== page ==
The Great War, 1843-52
Oribe's siege of Montevideo marked the beginning of the Great War (Guerra Grande, 1843-52). The Great War centered on the nineyear -long siege of Montevideo, described by Alexandre Dumas as a "new Troy," although the city itself suffered relatively little from the war. Britain had saved Montevideo at the outset by allowing the city to receive supplies. During the Great War, there were two governments in Uruguay: the Colorados at Montevideo (the so-called government of the "defense") and the Blancos at Cerrito (Little Hill), a promontory near Montevideo.
The intervention first of France (1838-42) and then of Britain and France (1843-50) transformed the conflict into an international war. First, British and French naval forces temporarily blockaded the port of Buenos Aires in December 1845. Then, the British and French fleets protected Montevideo at sea. French and Italian legionnaires (the latter led by Giuseppe Garibaldi) participated, along with the Colorados, in the defense of the city.
Historians believe that the reason for the French and British intervention in the conflict was to restore normalcy to commerce in the region and to ensure free navigation along the Río Paraná and Río Uruguay, thus guaranteeing access to provincial markets without Buenos Aires's interference. Their efforts were ineffective, however, and by 1849 the two European powers had tired of the war. In 1850 both withdrew after signing a treaty that represented a triumph for Rosas of Argentina.
It appeared that Montevideo would finally fall. But an uprising against Rosas led by Justo José de Urquiza, governor of Argentina's Entre Ríos Province, with the assistance of a small Uruguayan force, changed the situation. They defeated Oribe in 1851, thereby ending the armed conflict in Uruguayan territory and leaving the Colorados in full control of the country. Brazil then intervened in Uruguay in May 1851 on behalf of the besieged Colorados, supporting them with money and naval forces. With Rosas's fall from power in Argentina in February 1852, the siege of Montevideo was lifted by Urquiza's pro-Colorado forces.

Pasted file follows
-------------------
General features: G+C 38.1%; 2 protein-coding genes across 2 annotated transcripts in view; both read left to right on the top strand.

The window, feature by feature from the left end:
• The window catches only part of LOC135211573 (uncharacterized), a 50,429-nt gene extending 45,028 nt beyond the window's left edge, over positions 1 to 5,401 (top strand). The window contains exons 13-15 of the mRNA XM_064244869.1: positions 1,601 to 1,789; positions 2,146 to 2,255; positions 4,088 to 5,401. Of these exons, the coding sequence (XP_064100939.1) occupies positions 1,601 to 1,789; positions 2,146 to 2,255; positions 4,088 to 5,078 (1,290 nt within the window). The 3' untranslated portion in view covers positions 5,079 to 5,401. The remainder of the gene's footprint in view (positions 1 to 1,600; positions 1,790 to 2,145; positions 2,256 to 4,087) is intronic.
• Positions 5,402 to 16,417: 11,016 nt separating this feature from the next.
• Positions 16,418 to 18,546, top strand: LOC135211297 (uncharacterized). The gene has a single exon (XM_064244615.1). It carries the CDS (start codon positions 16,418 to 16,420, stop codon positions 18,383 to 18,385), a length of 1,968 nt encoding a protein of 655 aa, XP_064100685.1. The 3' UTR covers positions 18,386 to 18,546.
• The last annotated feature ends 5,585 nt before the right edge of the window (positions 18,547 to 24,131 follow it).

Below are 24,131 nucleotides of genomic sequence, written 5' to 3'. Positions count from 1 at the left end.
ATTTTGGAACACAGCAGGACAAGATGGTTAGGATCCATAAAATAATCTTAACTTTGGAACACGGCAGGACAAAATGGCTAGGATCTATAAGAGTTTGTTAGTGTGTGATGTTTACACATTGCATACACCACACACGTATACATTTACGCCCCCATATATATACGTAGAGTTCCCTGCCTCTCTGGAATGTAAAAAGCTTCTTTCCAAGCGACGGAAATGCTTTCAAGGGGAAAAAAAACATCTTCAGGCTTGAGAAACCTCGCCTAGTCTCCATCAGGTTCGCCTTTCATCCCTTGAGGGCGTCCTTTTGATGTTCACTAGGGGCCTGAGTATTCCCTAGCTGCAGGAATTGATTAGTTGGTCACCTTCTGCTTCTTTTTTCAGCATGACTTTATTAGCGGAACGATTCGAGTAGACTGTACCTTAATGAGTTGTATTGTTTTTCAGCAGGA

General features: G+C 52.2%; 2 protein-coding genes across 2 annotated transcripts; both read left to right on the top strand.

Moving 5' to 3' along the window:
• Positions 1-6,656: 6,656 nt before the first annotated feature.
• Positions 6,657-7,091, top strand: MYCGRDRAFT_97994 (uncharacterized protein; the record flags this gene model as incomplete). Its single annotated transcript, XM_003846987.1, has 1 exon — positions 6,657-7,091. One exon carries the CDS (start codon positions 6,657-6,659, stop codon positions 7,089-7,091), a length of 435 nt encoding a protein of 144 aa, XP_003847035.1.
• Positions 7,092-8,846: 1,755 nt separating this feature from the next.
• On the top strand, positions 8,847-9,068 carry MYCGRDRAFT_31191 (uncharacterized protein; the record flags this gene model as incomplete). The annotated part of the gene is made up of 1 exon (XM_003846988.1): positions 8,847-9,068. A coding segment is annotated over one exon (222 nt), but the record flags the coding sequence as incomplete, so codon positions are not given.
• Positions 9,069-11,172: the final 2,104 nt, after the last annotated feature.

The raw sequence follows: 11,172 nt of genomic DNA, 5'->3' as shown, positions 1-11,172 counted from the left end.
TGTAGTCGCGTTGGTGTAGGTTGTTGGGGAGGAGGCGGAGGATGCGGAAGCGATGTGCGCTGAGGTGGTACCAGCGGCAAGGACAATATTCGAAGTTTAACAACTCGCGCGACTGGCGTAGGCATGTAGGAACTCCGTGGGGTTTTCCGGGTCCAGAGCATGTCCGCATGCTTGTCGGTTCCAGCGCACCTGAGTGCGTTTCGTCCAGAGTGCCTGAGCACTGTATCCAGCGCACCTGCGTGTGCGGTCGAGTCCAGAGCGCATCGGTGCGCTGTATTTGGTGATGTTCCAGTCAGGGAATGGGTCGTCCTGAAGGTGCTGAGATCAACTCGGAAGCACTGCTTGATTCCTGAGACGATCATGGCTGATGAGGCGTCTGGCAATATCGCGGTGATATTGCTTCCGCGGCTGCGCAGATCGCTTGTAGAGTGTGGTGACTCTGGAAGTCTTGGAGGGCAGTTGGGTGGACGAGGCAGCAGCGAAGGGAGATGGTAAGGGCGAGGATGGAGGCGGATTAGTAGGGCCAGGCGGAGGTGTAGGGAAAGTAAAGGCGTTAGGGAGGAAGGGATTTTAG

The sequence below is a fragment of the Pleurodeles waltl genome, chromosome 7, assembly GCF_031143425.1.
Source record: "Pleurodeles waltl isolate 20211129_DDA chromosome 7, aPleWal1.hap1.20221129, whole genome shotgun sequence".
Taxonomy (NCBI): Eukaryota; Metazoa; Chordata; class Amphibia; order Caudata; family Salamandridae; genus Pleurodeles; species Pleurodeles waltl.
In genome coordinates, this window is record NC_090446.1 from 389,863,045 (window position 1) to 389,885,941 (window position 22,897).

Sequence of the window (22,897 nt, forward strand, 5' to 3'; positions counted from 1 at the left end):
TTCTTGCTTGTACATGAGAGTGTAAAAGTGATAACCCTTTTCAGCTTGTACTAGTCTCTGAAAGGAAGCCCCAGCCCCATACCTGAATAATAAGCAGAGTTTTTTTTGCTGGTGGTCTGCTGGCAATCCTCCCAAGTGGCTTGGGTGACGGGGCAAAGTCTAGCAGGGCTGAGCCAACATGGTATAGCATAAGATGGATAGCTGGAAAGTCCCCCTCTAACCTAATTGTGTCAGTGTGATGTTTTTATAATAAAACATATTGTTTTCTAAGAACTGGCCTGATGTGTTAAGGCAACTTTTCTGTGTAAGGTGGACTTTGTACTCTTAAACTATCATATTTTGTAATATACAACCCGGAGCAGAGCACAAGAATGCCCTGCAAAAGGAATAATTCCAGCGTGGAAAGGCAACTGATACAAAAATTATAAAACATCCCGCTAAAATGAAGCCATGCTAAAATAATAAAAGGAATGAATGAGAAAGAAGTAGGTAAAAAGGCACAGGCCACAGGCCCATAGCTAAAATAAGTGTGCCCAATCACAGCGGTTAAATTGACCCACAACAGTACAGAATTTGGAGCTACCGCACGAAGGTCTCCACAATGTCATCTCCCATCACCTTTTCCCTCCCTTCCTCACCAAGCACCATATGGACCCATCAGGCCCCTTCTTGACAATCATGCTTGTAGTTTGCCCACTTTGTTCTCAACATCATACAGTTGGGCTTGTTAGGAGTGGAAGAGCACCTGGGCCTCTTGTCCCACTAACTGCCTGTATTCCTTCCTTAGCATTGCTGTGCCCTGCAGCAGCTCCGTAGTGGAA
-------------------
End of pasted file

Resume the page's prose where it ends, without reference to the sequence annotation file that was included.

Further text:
Montevideo rewarded Brazil's vital financial and military support by signing five treaties in 1851 that provided for perpetual alliance between the two countries, confirming Brazil's right to intervene in Uruguay's internal affairs; extradition of runaway slaves and criminals from Uruguay (during the war, both the Blancos and the Colorados had abolished slavery in Uruguay in order to mobilize the former slaves to reinforce their respective military forces); joint navigation on the Río Uruguay and its tributaries; tax exemption on cattle and salted meat exports (the cattle industry was devastated by the war); acknowledgment of debt to Brazil for aid against the Blancos; and Brazil's commitment for granting an additional loan. Borders were also recognized, whereby Uruguay renounced its territorial claims north of the Río Cuareim (thereby reducing its boundaries to about 176,000 kilometers) and recognized Brazil's exclusive right of navigation in the Laguna Merín and the Río Yaguarón, the natural border between the countries.
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